A glimmer of hope in legal aid developments?
Posted on 6th May 2016
On 18 February the ever resolute charity, Rights of Women successfully appealed against the decision that their application for a declaration that the Regulations relating to the eligibility for legal aid had been used unlawfully to introduce more restrictive criteria for the requirements found and intended by the Legal Aid, Sentencing and Punishment of Offenders Act 2012 (LASPO).
Rights of Women argued that LASPO set too rigid and narrow requirements for supporting evidence for legal aid applications which excluded many women who ought to be eligible for legal aid. Their argument and application focused specifically on the requirement that supporting evidence (of domestic abuse or risk to child) must be within the preceding 24 months of the application for legal aid. A valid argument; it is ludicrous to suggest that the fact the domestic abuse they suffered was more than 2 years ago means it is any less frightening for them to face their perpetrator in Court.
The appeal was successful – regulation 33 was declared invalid insofar as it restricts evidence of domestic violence to being within a 24 month period and does not cater for victims who have suffered from financial abuse. But, what does this mean in practice?
This was always going to be a landmark judgement, however family law practitioners have been waiting to see how the Ministry of Justice and the Legal Aid Agency would respond and for some indication as to how polices would be adapted and changed to reflect the decision and comments made.
The Ministry of Justice has now announced, in a written statement on 21 April, that there are areas about which they need ‘further information’ before being able to produce ‘replacement regulations’ and that they are working with domestic violence support groups and with legal representative bodies and government colleagues to obtain this information and develop their understanding of the issues involved.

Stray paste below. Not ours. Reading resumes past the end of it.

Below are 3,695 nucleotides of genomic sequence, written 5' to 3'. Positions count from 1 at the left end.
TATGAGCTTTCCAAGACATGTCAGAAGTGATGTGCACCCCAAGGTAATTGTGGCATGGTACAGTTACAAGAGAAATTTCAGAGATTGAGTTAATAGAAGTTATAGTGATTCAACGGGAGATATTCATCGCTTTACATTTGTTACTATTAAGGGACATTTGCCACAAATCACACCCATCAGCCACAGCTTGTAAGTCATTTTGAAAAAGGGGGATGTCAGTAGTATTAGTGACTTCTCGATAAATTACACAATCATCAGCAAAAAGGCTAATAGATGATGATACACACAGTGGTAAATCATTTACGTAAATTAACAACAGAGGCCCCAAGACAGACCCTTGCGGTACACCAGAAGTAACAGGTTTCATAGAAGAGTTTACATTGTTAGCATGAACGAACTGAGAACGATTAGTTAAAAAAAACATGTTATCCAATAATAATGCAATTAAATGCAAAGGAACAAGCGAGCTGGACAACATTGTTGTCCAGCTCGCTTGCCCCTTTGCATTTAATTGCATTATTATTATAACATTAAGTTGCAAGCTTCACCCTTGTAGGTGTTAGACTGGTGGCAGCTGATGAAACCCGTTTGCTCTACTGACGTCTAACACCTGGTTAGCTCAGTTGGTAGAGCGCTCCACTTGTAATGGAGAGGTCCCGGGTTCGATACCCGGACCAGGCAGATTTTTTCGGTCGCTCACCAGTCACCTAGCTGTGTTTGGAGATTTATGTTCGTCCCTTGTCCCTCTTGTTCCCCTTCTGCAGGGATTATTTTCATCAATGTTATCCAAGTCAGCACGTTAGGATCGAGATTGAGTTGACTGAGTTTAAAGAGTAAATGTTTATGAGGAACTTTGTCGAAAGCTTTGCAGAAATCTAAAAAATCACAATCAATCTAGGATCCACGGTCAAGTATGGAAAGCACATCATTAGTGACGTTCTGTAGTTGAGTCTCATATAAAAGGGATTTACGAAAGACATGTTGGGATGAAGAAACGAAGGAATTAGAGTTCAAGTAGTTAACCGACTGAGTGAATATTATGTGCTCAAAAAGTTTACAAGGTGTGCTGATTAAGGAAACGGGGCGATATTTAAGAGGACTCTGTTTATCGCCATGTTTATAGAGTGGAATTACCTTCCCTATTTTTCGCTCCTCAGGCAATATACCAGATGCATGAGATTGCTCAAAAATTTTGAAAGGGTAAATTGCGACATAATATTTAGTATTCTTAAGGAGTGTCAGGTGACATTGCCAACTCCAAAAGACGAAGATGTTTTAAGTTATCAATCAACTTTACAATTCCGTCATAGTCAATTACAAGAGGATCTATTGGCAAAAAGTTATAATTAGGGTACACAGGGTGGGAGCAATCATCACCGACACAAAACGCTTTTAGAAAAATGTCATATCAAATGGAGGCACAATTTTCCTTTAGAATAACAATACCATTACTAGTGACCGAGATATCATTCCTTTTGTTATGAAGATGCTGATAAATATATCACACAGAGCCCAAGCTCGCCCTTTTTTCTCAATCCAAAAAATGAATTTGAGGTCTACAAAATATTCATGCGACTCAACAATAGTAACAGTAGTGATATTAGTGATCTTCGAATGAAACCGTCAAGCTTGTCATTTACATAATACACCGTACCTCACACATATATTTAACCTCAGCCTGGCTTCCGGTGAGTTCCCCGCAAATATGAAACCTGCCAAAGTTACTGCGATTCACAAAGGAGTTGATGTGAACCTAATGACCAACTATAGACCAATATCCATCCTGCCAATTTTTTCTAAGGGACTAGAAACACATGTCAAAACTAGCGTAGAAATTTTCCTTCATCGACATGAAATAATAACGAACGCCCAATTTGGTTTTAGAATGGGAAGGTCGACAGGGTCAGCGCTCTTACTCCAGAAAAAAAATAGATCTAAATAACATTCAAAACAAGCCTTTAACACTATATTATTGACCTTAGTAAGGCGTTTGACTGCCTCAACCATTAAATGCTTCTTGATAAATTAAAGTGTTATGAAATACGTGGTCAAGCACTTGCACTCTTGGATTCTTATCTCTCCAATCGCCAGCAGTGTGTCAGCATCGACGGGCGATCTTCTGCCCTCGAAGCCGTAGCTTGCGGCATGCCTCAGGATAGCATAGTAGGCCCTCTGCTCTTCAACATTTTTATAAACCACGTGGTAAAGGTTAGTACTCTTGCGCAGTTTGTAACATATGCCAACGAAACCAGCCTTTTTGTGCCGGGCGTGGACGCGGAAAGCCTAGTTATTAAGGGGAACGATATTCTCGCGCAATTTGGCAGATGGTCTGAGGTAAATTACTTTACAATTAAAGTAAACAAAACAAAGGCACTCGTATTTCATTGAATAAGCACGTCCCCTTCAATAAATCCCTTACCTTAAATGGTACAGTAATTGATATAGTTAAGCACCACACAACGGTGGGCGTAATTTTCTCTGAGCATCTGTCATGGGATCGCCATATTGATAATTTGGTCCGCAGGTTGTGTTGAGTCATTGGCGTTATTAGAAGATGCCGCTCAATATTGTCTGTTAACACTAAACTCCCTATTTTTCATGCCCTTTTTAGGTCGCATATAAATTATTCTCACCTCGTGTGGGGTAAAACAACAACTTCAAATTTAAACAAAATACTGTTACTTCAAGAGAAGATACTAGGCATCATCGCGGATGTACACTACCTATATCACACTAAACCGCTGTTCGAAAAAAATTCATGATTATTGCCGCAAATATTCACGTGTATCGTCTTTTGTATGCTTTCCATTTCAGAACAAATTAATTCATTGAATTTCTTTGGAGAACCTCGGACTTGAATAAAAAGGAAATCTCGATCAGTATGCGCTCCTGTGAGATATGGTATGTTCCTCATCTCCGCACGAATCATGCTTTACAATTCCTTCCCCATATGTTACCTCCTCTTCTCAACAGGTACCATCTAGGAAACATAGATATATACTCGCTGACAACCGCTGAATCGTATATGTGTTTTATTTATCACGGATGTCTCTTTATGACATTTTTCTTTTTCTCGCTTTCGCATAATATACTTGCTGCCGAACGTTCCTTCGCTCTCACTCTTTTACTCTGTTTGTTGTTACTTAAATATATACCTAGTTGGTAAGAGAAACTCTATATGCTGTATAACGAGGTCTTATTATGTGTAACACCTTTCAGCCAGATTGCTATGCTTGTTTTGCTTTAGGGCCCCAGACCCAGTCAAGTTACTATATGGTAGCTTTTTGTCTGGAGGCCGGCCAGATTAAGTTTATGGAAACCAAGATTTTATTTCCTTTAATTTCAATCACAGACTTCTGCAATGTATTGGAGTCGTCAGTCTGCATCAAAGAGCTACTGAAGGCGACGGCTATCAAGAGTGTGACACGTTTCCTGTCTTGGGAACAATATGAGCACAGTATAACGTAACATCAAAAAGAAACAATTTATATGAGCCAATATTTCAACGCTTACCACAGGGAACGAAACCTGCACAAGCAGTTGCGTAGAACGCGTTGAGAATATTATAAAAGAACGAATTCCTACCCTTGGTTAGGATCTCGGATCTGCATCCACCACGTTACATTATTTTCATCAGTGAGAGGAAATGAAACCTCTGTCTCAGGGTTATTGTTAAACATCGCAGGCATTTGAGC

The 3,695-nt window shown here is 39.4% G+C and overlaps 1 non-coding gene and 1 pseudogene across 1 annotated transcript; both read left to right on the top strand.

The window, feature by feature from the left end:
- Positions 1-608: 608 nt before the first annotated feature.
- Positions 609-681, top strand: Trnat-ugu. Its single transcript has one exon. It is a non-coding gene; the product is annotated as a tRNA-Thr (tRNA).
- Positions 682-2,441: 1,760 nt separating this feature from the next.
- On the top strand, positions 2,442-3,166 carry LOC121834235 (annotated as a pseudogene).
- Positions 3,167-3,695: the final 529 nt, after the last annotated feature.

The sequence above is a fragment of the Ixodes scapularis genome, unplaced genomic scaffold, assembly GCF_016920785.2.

In the meantime they have produced ‘interim regulations’, which came into effect on Monday 25 April. These see the original time limit for evidence increasing to 5 years and the introduction of a provision for assessing evidence concerning financial abuse. This is extremely positive and helpful for practitioners when dealing with and considering applications for legal aid.
In respect of the inclusion of evidence of financial abuse however, this will remain discretionary – “evidence which the Director is satisfied demonstrates that A has been, or is at risk of being, the victim of domestic violence by B in the form of abuse which relates to financial matters…” This is a difficult area. Financial abuse is often hard to prove and the Ministry of Justice will need to give extremely carefully thought to this before producing their replacement regulations. Rights of Women are working with the Ministry of Justice to consider what may realistically be available and this is positive. In the meantime, the interim regulations and use of the Director’s discretion may mean that practitioners will continue to run the risk of documents not being accepted, delays in applications being considered as well as inconsistency in application of such discretion.
This is certainly a step in the right direction and the Ministry of Justice’s replacement regulations and the Legal Aid Agency’s updated guidance will continue to be awaited with anticipation. However, whatever progress may be seen there will inevitably remain other obstacles and uncertainties and the availability of legal aid will arguably remain far too restrictive and with many ‘gaps’ which prevent all those in need of assistance being able to access it. It is inevitable that there will remain victims who will continue to be discouraged from or too intimidated to make what may be a necessary application to the Court to protect themselves or their children, because of the fear of representing themselves against, having to negotiate with and even be cross-examined by the perpetrator of that violence.
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